This study examines the impact of environmental regulation on the Singapore stock market using the event study methodology. Several asset pricing models are used to estimate sectoral abnormal returns. Additionally, we estimate the change in systematic risk after the introduction of the carbon tax and related regulation. We conduct various robustness tests, including the Corrado non-parametric ranking test, the Chesney non-parametric conditional distribution approach, a representation of market integration, and Fama–French five-factor model. We find evidence showing that the environmental regulations tend to achieve their desired effects in Singapore in which several big polluters (including industrial metals and mining, forestry and papers, and electrical equipment and services) were negatively affected by the announcements of environmental regulations and carbon tax. In addition, our results indicate that the electricity sector, one of the biggest polluters, was negatively affected by the announcement of environmental regulations and carbon tax. We also find that environmental regulations seem to boost the performance of environmentally-friendly sectors whereby we find the alternative energy industry (focusing on new renewable energy technologies) experienced a sizeable positive reaction following the announcements of these regulations.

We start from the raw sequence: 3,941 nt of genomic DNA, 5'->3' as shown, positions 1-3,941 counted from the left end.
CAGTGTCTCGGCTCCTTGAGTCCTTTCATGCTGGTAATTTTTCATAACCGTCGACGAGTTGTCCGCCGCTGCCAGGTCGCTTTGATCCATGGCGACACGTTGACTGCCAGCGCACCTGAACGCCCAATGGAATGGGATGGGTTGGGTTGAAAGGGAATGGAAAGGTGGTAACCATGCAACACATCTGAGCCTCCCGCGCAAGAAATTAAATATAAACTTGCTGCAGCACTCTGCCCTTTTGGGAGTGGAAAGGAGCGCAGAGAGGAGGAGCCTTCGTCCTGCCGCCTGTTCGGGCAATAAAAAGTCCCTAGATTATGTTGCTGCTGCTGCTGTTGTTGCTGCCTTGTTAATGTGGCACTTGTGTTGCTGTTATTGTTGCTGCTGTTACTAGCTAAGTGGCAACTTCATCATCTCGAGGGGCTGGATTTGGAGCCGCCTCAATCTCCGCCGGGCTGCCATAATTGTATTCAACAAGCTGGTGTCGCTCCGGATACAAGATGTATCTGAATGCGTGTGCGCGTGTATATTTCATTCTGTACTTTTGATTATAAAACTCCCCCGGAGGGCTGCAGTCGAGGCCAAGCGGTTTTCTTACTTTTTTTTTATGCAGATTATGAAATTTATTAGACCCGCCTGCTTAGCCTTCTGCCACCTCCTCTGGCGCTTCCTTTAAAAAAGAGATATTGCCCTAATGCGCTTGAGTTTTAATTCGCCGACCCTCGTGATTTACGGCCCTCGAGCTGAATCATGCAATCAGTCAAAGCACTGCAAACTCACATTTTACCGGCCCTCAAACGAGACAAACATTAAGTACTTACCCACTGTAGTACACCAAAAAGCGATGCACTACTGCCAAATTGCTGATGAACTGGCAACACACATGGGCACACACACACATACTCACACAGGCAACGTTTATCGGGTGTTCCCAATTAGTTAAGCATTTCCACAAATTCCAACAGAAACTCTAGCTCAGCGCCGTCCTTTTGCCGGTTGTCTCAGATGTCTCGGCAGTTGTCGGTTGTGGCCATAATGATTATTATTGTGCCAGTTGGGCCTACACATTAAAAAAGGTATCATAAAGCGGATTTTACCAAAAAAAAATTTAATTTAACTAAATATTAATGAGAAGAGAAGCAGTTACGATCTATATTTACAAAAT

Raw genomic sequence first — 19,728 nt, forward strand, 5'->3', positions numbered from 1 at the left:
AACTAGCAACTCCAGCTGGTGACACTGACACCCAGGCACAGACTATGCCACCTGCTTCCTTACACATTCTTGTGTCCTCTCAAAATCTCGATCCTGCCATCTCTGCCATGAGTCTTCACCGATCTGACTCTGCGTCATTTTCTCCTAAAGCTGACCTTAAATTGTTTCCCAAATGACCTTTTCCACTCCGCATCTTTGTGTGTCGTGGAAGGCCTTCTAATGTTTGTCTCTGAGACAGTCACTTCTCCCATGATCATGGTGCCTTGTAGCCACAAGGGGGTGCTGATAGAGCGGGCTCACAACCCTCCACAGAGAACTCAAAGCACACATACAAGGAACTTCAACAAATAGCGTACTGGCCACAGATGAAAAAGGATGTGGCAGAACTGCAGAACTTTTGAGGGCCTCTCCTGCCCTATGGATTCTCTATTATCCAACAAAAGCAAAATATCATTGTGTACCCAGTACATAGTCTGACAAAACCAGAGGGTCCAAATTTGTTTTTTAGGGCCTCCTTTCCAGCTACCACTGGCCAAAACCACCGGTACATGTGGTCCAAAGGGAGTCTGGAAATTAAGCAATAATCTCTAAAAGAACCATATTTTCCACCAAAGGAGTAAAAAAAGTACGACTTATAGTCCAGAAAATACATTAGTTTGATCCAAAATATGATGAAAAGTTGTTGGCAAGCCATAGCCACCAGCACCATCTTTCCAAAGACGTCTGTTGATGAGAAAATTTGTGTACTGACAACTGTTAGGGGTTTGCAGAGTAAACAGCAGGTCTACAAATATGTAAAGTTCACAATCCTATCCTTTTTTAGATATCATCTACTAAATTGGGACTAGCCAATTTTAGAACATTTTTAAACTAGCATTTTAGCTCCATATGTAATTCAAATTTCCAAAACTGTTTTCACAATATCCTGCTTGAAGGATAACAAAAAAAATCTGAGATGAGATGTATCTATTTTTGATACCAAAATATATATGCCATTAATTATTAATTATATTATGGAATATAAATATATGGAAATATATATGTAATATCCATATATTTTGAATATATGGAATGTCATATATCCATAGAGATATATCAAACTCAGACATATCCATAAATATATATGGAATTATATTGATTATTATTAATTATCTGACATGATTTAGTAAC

This is an open access article distributed under the Creative Commons Attribution License
which permits unrestricted use, distribution, and reproduction in any medium, provided the original work is properly cited